What is Exculpatory Evidence?
Evidence in criminal cases falls into three categories
- Evidence that will help show a defendant is innocent of the charges against him
- Evidence that will help show a defendant is guilty of the charges against him
- Evidence that neither helps show innocence nor guilt
The first type of criminal evidence, evidence that can help a defendant, is known as exculpatory evidence. It first became well-known in 1963 (in the case of Brady vs. Maryland), when the U.S. Supreme Court held that the government has a duty (a Constitutional duty) to disclose material evidence in a criminal case that is favorable to the defendant. Evidence is favorable if it helps show the defendant isn’t guilty or if it helps show the defendant’s sentence should be less.
The Constitutional issue at stake is the “Right of Due Process” to “Life, Liberty, or Property.” This right is set forth in the Fifth Amendment and the Fourteenth Amendments.
When does the Duty to Provide Exculpatory Evidence Apply?
- Even if the defendant didn’t ask for it. It doesn’t have to be a willful failure – if it’s inadvertent, then a conviction might be overturned.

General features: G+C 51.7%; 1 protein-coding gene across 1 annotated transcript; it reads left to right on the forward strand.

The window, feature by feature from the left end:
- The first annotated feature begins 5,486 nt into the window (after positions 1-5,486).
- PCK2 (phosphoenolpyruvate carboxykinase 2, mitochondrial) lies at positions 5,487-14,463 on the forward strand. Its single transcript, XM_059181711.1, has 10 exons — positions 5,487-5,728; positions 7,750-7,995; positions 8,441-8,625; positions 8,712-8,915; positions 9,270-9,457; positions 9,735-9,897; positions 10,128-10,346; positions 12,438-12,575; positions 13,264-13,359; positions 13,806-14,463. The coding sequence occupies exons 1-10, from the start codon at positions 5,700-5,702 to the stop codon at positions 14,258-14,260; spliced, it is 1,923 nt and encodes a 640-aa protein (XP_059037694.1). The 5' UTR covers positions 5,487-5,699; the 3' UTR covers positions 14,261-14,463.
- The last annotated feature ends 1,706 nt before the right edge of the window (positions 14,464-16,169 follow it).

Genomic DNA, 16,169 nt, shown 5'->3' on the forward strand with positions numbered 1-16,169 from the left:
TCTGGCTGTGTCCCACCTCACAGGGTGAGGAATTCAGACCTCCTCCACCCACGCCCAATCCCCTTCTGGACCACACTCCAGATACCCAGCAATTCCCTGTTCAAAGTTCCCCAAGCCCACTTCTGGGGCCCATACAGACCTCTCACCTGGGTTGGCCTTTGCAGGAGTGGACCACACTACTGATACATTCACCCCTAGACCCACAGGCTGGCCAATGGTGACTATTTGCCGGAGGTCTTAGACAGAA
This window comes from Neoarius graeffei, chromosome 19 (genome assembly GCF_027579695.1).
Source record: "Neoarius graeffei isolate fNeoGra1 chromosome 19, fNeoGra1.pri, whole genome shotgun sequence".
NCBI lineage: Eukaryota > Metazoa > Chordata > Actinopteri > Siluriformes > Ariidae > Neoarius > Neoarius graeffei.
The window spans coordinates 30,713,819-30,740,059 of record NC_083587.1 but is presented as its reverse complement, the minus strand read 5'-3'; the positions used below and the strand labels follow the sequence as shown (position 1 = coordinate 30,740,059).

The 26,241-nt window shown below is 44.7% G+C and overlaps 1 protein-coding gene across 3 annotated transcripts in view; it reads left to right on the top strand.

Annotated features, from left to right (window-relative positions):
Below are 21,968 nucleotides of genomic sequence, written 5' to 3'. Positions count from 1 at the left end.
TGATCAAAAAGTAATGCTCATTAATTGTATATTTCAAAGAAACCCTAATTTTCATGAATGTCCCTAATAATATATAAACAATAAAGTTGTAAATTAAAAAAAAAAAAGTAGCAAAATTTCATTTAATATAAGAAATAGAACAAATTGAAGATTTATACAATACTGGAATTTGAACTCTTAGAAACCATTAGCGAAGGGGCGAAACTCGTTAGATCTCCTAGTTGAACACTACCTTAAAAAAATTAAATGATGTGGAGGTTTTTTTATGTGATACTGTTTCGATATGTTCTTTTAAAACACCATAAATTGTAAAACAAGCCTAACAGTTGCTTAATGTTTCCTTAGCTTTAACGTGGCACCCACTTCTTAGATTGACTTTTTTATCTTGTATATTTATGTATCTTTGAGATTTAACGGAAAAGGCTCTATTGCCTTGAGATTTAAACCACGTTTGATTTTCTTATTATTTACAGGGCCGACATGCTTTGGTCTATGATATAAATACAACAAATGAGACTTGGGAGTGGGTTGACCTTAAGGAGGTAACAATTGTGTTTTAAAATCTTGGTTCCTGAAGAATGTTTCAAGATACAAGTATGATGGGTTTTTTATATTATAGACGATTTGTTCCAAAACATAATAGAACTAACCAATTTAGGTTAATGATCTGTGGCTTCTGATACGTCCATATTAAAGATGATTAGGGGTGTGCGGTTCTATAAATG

- Even if the evidence goes to impeachment (credibility) evidence as compared to evidence which shows the defendant didn’t do the crime.
Evidence is “material” if there’s a reasonable chance the evidence (if given to the defendant) would have altered the outcome. The key is – is the failure to disclose the evidence “prejudicial” to the defendant.
What are the Consequences for Failure to Disclose Exculpatory Evidence?
- The testimony of a witness (for example a police officer) can be excluded.
- The case might be dismissed.
- A conviction might be overturned.
- A new trial might be ordered.
- You may have a Civil Rights Claim against anyone and any organization (under state or federal authority) that failed to provide the Exculpatory Evidence. This includes the individual police officer or prosecutor, the local police organization, the District Attorney’s Office and the city or town where the wrong took place.
Contact Begelmen, Orlow & Melletz – Free Phone Consultation
If you think any law enforcement officials, either the police or the prosecution, have or had evidence that can help you and failed to give it to you, contact our firm for a free phone consultation. You may be able to overturn the verdict. You may also have a Civil Rights claim against the police, the prosecutor or any responsible party for failing to help you when they knew they had evidence that could have kept you out of jail. We have offices in New Jersey and in Pennsylvania and handle Civil Rights violations that happen anywhere in the United States.